Baylor Beatdown: Bears Win Name, Hang 86-70 Loss on Gonzaga

But that beatdown Baylor put on undefeated Gonzaga together with the national title online — nobody noticed that coming.The fresh-as-can-be Bears obliterated wobbly-legged Gonzaga’s Rush to perfection Monday night in an 86-70 runaway that attracted this once-downtrodden app’s first national title back home to Waco, Texas.
What You Want To Know
Baylor defeats Gonzaga 86-70 to acquire the men’s NCAA basketball national tournament

Baylor guard Jared Butler guide the way with 22 points along with seven assists

Jared Butler scored 22 points and MaCio Teague had 19 to the Bears (28-2), that were ranked second or third in the AP poll all year — but not , all due to one team.
Pounding the glass and scrapping for — and winning — the lion’s share of the 50-50 balls, Baylor never let this one come down to a Jalen Suggs miracle. The Gonzaga freshman’s buzzer-beater from around the half-court emblem captured the Zags into the final in a game which stood as their first true test of this year.
They passed from UCLA. Against Baylor? Not really close.
After running to a 19-point lead premature, the Bears never let Gonzaga get any closer than twenty five.
Guard Davion Mitchell — nicknamed”Off Night” because so many opponents encounter one when they move against him finished with 15 points and did his best on Suggs. The freshman finished with 22 points — most of them after the Zags were nicely into despair mode — and likely will be heading into the NBA lottery following.
Gonzaga’s first loss in 32 games this year — 36 dating to 2019-20 — leaves Indiana’s 1975-76 team as the last to go undefeated. If Bob May, Quinn Buckner, and the remainder of trainer Bob Knight’s staff were maintaining champagne cold to celebrate — a la the ideal’72 Miami Dolphins — they could have uncorked it by halftime.
Or sooner.
Baylor was upward 9-0 after 2 1/2 minutes along with the Bulldogs confronted only their fourth largest shortage of this year at 11-1. They confronted their biggest deficit of the year — 15 points — together with 7:10 gone. By then, Suggs had just two fouls and has been watching from the bench.
He strove hard to breathe a little passion to his teammates, or the Zags lovers — that made about as much noise as the cardboard cutouts which were scattered through Lucas Oil Stadium to make it seem complete.
“Let us…. go!” He missed the free throw.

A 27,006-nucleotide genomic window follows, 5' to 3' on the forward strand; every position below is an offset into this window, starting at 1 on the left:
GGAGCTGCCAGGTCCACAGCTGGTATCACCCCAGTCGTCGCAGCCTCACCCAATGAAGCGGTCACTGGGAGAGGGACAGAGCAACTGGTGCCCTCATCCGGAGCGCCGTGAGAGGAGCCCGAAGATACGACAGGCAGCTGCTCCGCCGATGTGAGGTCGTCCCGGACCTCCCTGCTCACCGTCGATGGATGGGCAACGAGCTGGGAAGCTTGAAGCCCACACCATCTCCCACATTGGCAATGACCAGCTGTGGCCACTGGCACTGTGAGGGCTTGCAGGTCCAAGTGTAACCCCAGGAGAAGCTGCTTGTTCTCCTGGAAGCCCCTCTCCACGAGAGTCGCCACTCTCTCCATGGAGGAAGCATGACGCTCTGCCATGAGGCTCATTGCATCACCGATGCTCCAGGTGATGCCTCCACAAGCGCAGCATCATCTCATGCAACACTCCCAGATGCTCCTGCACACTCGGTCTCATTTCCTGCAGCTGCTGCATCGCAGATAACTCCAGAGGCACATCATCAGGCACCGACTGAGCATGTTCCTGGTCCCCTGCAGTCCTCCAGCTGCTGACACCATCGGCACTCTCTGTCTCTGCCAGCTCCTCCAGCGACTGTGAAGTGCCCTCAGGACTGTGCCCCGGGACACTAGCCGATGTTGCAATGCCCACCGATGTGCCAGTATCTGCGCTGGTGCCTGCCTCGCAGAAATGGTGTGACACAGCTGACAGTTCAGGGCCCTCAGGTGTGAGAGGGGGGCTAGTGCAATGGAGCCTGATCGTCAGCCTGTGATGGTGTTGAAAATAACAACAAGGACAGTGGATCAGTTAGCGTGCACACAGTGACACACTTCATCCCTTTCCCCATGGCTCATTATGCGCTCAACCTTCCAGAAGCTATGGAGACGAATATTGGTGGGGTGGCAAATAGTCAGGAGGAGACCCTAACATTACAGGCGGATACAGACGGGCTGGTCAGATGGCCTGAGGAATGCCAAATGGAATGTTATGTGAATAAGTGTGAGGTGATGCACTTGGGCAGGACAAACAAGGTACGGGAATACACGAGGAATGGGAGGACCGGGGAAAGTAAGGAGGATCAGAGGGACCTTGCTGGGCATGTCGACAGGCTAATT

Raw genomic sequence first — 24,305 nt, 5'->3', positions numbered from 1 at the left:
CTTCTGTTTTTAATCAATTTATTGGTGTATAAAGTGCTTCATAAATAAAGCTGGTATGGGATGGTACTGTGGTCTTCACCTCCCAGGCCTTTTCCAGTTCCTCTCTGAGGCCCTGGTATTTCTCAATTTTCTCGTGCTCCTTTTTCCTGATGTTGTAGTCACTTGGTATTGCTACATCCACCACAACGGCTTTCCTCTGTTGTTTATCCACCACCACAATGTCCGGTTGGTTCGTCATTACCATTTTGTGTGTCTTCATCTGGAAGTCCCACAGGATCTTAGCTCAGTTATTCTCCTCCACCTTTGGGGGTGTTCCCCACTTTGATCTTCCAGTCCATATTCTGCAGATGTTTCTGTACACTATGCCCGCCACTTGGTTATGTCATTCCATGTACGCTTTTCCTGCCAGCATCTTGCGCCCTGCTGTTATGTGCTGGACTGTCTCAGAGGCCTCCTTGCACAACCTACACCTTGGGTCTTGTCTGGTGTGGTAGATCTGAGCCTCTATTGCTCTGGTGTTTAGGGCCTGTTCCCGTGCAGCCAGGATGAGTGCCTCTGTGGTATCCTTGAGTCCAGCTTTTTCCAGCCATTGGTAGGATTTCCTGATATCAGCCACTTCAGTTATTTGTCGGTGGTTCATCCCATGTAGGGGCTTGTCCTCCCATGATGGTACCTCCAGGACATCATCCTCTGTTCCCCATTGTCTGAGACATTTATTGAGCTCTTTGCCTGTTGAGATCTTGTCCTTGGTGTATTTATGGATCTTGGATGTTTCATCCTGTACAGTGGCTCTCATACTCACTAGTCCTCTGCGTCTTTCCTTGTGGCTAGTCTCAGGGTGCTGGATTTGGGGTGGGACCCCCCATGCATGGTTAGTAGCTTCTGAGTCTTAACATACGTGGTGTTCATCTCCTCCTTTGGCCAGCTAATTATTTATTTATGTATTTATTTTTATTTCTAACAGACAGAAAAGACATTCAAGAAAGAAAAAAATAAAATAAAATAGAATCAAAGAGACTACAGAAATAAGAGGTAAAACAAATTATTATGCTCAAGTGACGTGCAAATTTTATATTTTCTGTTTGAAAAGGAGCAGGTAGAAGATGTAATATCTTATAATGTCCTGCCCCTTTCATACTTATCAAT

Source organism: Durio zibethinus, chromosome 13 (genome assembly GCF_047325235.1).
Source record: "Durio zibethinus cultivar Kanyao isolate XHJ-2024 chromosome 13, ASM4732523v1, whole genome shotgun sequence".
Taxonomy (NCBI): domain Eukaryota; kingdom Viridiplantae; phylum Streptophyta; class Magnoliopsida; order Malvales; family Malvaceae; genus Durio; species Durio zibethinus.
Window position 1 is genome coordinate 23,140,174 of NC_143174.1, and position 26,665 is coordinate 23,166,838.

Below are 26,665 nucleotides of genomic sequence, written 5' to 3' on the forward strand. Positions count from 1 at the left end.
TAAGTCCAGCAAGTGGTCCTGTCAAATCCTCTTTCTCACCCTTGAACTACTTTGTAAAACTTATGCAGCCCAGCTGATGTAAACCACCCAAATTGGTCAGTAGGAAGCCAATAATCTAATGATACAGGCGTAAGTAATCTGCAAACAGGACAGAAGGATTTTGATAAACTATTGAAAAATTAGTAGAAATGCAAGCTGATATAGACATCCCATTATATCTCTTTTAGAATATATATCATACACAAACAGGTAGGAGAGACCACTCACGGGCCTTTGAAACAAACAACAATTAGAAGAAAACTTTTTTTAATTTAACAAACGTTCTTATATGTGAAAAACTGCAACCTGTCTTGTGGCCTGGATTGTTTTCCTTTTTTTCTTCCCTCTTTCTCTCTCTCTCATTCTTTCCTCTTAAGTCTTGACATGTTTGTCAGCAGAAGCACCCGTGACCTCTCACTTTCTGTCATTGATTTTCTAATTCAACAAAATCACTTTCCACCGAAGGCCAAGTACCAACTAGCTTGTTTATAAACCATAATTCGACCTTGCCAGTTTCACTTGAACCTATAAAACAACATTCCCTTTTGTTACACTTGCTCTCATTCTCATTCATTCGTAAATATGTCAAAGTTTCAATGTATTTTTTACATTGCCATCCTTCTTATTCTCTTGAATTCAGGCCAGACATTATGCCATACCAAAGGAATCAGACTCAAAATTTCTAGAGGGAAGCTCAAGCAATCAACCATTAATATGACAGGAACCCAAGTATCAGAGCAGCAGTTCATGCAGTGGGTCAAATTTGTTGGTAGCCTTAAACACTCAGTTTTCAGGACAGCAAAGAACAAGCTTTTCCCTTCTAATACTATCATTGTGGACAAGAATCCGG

But more than anything else in the title game, it was Suggs’ memorable basket two nights before that laid the groundwork to get this one. His bank shot at the buzzer capped among the most riveting school basketball games ever. Back on the ground about 46 hours after that emotional roller coaster, it was apparent that the Zags were gassed.
The sequence that best exemplified the power gap came approximately half an hour into the contest when Jonathan Tchamwa Tchatchoua struck the ball from Drew Timme’s hands along with also the Bears worked the ball forward of Mitchell. He missed a layup, however, Tchamwa Tchatchoua captured the offensive rebound and fed Adam Flagler for a 3.
Gonzaga was almost just standing there for this all.
This was among the most-anticipated finals in recent history, a number of the two greatest teams in the past two seasons — that one and 2020, when COVID-19 battled the action before tournament time. They were also scheduled to meet this year in Indy, on Dec. 5, however a COVID-19 outbreak over the Gonzaga team finished those plans.
But the game did not live up to the hype, and it was out of hand early.
Gonzaga shot 54 percent from the floor over the first 20 minutes but Baylor had 16 more attempts — the type of math that does not add up for a team playing in the title game.

Andrew Nembhard’s basket on the next possession cut Gonzaga’s deficit below double digits for the first time as ancient.
It was from there. Yes, Gonzaga might have become the season’s most watchable team using its own dramatic run at perfection, yet to mention nothing of this shooter of the championship.
But Baylor was cutting down the nets.
It’s the culmination of a 18-year reconstruct, the likes of which no program has ever noticed.
Coach Scott Drew took over a roster with only seven scholarship players and a team staring in the years of NCAA probation in the wake of the murder of player Patrick Dennehy by a teammate in 2003. The Bears won only 21 games over Drew’s first 3 years.
It took a lot of creativity and over a little faith to think that a day such as this might happen.
It took the exact same matter to hang a loss on the Bulldogs.
But that type of loss? Just Baylor could have seen that one coming.